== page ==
6 citations


Journal ArticleDOI
Abstract: The immigration-crime nexus has been the subject of much empirical attention and research findings consistently indicate that neighborhoods with large immigrant populations exhibit comparatively lo...

3 citations


Cites background from "Where they live and go: Immigrant e..."

  • ...…such as lack of employment opportunities, relatively lower wages for the same amount of work, low education attainment, language barriers, and more constricted patterns of structural integration (Alba & Nee, 1997; Feldmeyer, 2009; Kim et al., 2019; Sanders & Nee, 1987; Saporu et al., 2011)....

    [...]

  • ...Similarly, some assert that immigrant concentration in specific areas such as in neighborhoods marked by racial/ethnic segregation or disadvantaged areas could be linked to other disadvantages such as lack of employment opportunities, relatively lower wages for the same amount of work, low education attainment, language barriers, and more constricted patterns of structural integration (Alba & Nee, 1997; Feldmeyer, 2009; Kim et al., 2019; Sanders & Nee, 1987; Saporu et al., 2011)....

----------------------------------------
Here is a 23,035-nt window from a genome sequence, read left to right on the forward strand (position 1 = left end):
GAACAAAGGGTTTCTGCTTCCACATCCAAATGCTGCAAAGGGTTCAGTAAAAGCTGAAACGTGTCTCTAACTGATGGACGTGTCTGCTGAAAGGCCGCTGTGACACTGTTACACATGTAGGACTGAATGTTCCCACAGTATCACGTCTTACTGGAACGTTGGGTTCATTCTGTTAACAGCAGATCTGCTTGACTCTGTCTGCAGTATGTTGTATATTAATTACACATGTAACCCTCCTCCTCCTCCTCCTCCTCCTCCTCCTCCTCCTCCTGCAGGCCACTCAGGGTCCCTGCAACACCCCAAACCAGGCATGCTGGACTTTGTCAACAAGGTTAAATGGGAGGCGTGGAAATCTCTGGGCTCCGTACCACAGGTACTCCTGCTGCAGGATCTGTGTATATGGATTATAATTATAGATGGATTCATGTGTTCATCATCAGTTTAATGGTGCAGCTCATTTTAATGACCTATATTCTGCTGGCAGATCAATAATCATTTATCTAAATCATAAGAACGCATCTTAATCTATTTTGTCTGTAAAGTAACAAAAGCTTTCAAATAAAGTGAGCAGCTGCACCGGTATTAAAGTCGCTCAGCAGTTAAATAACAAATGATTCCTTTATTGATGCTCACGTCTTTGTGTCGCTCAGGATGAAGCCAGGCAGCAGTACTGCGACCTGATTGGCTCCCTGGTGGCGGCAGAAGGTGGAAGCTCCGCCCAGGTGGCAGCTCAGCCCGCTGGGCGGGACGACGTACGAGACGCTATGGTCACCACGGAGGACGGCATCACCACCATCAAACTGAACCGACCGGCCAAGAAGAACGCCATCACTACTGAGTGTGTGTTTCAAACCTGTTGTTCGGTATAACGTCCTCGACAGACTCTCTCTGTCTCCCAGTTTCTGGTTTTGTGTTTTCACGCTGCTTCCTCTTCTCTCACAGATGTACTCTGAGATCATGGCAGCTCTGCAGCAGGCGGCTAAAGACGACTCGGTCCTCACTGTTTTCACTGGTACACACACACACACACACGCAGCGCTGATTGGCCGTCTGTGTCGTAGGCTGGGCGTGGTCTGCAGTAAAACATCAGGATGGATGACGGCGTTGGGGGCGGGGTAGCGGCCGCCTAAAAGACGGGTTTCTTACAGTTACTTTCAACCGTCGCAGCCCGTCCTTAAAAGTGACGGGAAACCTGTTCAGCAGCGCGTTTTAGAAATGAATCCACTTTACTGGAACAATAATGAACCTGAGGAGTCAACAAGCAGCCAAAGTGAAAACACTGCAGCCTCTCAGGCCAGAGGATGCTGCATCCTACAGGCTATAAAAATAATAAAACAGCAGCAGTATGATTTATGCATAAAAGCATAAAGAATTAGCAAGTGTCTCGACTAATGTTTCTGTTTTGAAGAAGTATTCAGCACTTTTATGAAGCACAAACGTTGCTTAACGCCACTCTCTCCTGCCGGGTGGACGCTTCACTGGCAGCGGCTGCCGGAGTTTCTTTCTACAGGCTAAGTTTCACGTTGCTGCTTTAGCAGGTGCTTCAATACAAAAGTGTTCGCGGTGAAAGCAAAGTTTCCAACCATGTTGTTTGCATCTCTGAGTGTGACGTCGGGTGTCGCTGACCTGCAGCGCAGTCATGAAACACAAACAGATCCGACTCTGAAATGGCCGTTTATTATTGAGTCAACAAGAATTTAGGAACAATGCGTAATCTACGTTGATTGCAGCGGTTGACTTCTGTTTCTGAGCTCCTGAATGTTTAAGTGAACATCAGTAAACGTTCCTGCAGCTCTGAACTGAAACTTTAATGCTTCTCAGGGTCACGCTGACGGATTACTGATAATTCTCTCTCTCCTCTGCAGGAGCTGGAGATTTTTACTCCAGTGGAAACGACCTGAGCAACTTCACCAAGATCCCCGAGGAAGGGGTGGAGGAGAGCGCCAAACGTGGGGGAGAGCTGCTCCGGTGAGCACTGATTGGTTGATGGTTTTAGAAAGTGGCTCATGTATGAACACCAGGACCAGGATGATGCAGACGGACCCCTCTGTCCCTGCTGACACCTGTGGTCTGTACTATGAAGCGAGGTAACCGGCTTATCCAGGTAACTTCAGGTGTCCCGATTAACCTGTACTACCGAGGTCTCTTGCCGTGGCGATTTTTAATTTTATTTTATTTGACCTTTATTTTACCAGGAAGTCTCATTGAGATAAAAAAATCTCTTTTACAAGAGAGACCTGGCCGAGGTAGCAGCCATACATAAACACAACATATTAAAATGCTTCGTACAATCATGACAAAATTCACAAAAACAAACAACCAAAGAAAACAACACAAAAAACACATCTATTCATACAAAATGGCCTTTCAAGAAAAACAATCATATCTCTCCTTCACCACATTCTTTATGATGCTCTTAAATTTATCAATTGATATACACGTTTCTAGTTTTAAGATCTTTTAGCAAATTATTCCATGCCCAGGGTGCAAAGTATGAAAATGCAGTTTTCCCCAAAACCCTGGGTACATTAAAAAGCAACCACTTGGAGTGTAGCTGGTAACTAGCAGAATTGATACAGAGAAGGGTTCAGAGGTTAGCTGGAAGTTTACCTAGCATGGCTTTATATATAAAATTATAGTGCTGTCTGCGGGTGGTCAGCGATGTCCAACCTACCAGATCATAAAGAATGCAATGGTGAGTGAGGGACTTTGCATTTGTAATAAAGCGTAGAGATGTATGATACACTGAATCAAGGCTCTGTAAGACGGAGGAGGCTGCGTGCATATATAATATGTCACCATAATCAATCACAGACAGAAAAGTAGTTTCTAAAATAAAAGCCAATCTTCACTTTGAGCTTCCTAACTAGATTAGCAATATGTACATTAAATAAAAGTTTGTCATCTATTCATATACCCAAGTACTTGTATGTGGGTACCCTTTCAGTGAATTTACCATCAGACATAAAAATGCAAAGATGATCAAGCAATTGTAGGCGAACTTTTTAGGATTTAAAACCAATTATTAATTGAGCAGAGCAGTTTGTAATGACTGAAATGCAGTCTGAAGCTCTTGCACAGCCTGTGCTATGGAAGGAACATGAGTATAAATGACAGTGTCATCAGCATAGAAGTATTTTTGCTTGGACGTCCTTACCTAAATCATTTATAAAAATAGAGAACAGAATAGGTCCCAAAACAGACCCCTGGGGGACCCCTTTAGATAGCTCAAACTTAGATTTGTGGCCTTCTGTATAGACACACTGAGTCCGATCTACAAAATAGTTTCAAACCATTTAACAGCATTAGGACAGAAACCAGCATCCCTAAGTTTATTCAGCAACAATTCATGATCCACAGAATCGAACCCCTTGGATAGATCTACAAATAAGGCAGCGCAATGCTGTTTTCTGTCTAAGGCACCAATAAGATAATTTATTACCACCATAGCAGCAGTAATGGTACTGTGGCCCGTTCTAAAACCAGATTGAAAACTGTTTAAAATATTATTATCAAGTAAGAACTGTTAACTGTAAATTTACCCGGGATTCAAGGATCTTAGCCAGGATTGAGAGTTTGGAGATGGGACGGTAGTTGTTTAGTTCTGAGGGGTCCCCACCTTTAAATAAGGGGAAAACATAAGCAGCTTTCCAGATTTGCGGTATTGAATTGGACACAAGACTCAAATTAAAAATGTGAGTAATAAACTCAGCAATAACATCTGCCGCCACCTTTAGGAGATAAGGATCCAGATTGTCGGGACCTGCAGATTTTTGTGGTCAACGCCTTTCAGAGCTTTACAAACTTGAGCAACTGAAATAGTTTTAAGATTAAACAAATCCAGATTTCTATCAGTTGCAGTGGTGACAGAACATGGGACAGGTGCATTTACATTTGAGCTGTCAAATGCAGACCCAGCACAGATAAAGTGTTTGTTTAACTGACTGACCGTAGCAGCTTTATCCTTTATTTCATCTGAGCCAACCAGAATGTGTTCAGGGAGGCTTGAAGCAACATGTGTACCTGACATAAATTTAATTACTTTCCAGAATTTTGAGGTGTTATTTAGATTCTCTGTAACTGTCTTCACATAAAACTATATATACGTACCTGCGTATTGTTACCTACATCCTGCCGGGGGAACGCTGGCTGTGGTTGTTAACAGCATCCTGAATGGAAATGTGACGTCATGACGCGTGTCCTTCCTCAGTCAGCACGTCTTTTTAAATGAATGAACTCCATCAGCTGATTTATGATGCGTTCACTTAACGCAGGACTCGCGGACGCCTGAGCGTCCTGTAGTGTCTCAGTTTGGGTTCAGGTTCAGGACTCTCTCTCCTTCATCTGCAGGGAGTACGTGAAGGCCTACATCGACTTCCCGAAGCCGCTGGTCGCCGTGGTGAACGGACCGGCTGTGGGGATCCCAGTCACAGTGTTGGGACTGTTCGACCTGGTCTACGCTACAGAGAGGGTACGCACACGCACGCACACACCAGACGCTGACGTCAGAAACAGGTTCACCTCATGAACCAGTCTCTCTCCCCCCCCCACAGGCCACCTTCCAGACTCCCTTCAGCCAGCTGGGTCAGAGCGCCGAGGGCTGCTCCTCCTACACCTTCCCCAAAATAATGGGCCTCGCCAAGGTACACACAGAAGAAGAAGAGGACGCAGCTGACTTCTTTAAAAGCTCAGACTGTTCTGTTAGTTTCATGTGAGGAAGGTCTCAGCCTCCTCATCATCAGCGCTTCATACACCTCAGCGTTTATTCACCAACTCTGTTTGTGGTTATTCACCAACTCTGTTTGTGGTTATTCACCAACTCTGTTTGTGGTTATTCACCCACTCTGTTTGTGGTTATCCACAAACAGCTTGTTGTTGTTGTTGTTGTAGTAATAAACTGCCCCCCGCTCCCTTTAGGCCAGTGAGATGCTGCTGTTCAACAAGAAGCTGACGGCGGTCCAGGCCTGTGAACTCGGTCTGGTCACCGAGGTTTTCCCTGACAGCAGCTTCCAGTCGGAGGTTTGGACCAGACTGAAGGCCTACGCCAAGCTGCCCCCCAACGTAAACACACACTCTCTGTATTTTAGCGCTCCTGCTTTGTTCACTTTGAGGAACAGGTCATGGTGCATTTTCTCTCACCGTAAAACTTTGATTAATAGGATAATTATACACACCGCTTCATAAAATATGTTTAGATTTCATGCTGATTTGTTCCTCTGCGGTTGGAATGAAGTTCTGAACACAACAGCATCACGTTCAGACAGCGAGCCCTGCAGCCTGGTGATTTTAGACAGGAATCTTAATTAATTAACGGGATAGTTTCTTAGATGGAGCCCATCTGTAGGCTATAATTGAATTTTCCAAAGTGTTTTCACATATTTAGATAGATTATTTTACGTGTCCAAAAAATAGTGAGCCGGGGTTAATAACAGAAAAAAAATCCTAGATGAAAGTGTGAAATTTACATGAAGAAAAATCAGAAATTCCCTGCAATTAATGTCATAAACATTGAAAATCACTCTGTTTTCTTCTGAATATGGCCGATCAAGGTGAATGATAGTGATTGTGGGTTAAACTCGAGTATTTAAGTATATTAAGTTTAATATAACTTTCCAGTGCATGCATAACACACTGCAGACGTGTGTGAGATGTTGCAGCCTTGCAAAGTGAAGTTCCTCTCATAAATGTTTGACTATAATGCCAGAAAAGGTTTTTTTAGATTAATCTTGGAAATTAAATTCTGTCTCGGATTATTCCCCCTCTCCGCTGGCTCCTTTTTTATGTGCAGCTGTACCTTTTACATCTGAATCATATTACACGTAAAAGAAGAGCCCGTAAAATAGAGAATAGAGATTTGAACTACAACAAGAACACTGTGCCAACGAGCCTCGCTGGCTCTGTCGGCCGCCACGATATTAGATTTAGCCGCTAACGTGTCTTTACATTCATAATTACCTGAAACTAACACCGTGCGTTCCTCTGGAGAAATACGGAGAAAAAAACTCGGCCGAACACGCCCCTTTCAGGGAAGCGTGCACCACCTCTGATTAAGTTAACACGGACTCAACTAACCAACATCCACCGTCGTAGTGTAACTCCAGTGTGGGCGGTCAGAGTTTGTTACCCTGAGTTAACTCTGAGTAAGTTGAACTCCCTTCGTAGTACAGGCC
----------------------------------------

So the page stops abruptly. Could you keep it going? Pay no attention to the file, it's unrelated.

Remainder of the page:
[...]

  • ...…the conventional notion, a handful of studies have examined the unique effects of immigration in specific racial/ethnic enclaves on crime (Feldmeyer & Steffensmeier, 2009; Herzog, 2009; Kim et al., 2019; Kubrin et al., 2018; Kubrin & Ishizawa, 2012; Ramey, 2013; Saporu et al., 2011; Sydes, 2017)....

    [...]

  • ...In extension to the conventional notion, a handful of studies have examined the unique effects of immigration in specific racial/ethnic enclaves on crime (Feldmeyer & Steffensmeier, 2009; Herzog, 2009; Kim et al., 2019; Kubrin et al., 2018; Kubrin & Ishizawa, 2012; Ramey, 2013; Saporu et al., 2011; Sydes, 2017)....

    [...]

  • ...For example, Kim et al. (2019) measured immigrants’ daily activity patterns and identified new boundaries of neighborhoods for immigrants....

    [...]